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The Family Guy Scene Patrick Warburton Refused To Do

There are a handful of adult-oriented animated programs out there, but "Family Guy" stands head and shoulders above the majority. Created by Seth MacFarlane back in 1999, the show chronicles the unorthodox lives of the Griffin family, made up of parents Peter (MacFarlane) and Lois (Alex Borstein), their children, Chris (Seth Green), Stewie (MacFarlane), and Meg (Mila Kunis), and the talking dog, Brian (MacFarlane). Though they appear as average, everyday people, the situations they have found themselves in over the years are anything but — oftentimes dragging other Quahog, Rhode Island natives into their misadventures.

Some of the most prolific presences in the Griffin family's lives are Peter's best friends, Cleveland Brown (Arif Zahir), Glenn Quagmire (MacFarlane), and Joe Swanson portrayed by the legendary Patrick Warburton. Officer Swanson was introduced in the fifth episode "Family Guy," titled "A Hero Sits Next Door," and has gone on to become one of its most recognizable characters thanks largely Warburton's unforgettable vocal cadence. In essence, it has reached a point that the two are synonymous with one another, making them virtually inseparable.

Be that as it may, what is the "Family Guy" crew to do if Warburton chooses to opt-out of a scene for personal reasons? It has only happened once, so here's why and how it was handled.

Family Guy once found Patrick Warburton's comedic limit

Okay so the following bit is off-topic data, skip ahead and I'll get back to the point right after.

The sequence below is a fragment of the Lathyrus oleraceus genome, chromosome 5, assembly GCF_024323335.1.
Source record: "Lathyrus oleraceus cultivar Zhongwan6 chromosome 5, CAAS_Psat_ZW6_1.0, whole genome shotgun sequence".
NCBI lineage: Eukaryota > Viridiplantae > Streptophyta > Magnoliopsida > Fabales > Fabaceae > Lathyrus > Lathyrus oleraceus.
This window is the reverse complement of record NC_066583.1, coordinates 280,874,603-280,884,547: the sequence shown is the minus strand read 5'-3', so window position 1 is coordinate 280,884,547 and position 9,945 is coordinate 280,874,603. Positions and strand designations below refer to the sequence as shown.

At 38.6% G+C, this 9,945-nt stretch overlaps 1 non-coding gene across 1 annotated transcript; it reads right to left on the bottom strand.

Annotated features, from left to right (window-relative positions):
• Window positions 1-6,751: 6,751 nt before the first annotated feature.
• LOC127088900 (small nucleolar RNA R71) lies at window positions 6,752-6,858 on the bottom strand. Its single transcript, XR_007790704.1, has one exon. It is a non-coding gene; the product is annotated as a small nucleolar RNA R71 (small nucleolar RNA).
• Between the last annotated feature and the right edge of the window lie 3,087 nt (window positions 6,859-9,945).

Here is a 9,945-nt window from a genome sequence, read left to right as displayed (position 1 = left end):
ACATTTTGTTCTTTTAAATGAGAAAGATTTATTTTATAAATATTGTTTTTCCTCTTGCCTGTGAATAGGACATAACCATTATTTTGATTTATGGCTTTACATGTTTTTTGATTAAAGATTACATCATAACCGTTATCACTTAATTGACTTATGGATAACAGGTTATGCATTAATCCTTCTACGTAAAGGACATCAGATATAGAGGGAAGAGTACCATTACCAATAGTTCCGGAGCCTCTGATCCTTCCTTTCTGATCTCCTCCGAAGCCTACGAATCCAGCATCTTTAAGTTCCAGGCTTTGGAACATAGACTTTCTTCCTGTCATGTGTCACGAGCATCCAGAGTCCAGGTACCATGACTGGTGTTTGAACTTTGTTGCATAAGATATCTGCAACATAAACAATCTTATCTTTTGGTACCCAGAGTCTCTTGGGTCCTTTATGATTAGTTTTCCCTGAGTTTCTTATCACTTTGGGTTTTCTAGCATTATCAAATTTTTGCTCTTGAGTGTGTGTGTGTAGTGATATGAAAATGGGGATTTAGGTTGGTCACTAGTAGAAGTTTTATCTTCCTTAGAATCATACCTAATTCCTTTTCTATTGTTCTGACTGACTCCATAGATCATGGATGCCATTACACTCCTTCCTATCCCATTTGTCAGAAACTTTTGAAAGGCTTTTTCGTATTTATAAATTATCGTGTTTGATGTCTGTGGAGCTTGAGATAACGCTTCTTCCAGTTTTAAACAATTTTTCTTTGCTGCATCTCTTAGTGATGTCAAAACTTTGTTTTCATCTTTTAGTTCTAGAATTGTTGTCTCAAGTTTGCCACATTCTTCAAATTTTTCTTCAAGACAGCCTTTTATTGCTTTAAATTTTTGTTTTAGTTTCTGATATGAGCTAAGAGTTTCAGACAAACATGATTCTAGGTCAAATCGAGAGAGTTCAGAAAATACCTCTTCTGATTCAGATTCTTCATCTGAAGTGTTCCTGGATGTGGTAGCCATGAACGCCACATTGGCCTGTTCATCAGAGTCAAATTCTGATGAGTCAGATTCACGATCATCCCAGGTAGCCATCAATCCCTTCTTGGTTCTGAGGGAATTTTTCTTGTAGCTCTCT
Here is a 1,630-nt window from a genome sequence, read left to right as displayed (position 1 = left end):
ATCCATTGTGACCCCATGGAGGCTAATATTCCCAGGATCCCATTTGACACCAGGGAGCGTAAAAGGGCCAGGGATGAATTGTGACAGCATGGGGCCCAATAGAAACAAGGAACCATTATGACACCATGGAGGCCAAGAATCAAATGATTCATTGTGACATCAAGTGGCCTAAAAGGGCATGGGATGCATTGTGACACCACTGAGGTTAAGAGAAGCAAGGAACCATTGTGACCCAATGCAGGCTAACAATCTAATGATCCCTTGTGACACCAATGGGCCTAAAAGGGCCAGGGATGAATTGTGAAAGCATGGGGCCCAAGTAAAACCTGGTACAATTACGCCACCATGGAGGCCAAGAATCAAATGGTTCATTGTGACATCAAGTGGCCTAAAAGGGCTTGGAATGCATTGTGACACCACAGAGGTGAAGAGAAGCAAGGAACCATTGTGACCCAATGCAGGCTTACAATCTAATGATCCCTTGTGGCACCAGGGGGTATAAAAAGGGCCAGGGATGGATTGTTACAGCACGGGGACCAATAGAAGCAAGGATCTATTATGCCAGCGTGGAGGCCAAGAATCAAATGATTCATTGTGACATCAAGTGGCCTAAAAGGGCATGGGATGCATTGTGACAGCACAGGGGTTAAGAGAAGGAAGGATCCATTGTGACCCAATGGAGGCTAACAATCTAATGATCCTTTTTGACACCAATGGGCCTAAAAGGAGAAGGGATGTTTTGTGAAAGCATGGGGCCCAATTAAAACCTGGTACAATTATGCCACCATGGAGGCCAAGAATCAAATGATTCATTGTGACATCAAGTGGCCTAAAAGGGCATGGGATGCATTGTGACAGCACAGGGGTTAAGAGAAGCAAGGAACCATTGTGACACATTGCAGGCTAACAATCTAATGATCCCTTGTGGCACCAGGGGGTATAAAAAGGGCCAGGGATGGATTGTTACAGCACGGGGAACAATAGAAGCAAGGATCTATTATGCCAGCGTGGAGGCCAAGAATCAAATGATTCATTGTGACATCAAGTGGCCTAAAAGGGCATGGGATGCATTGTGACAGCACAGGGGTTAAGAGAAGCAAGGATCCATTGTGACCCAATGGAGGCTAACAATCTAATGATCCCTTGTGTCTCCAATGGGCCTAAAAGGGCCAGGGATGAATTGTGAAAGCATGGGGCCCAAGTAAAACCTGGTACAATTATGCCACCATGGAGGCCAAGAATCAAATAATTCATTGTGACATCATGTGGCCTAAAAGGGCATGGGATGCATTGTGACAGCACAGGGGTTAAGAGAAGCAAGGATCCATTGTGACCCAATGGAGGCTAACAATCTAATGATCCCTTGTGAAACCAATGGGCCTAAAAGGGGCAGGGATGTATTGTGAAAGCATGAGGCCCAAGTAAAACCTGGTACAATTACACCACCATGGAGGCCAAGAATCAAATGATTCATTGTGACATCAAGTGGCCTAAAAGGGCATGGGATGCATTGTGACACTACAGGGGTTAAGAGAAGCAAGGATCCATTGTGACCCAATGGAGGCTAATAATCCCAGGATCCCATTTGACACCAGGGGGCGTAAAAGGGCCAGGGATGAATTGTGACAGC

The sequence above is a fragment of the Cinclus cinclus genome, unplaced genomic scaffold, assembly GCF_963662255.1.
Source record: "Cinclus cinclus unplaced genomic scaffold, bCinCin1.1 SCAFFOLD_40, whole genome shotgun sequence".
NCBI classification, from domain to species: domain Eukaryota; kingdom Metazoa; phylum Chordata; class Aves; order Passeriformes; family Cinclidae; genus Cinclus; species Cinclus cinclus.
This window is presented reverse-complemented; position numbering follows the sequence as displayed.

It turns out that after two decades of bringing Joe Swanson to the small screen, a single joke was enough to make Patrick Warburton back away from a "Family Guy" episode. Surprisingly, the line wasn't even uttered by Swanson, but Warburton felt strongly enough about its inclusion in the script that he chose to not participate. As a result, his 2D alter-ego was excluded from that particular story altogether. "It had to do with Christ on the cross, but there was no humor in it, and it was just so, so horribly offensive," he revealed to DigitalSpy in early 2019.

He continued, noting that he knows full well what he signed up for and has always been aware of the shocking and sometimes offensive nature of "Family Guy." It just so happens that this occasion pushed him beyond his limits and caused him to question the creative aim of the program. "They go, 'This line will never make it past standards of practice' and I go, 'Well, why does it have to be there in the first place?'" Warburton recalled, outlining the nature of satire and whether or not being offensive for the sake of it and not actively trying to make people laugh is truly worth it. 

Despite this one hiccup, Warburton clarified that he and the folks behind "Family Guy" have "great communication all the time. They are all great and listen to you. They know I'm a team player. They know how offensive that was." To this day, he continues to lend his vocal talents to the series and has shown no sign of leaving the Joe Swanson part behind, even if he's presented with material that doesn't necessarily align with his moral compass.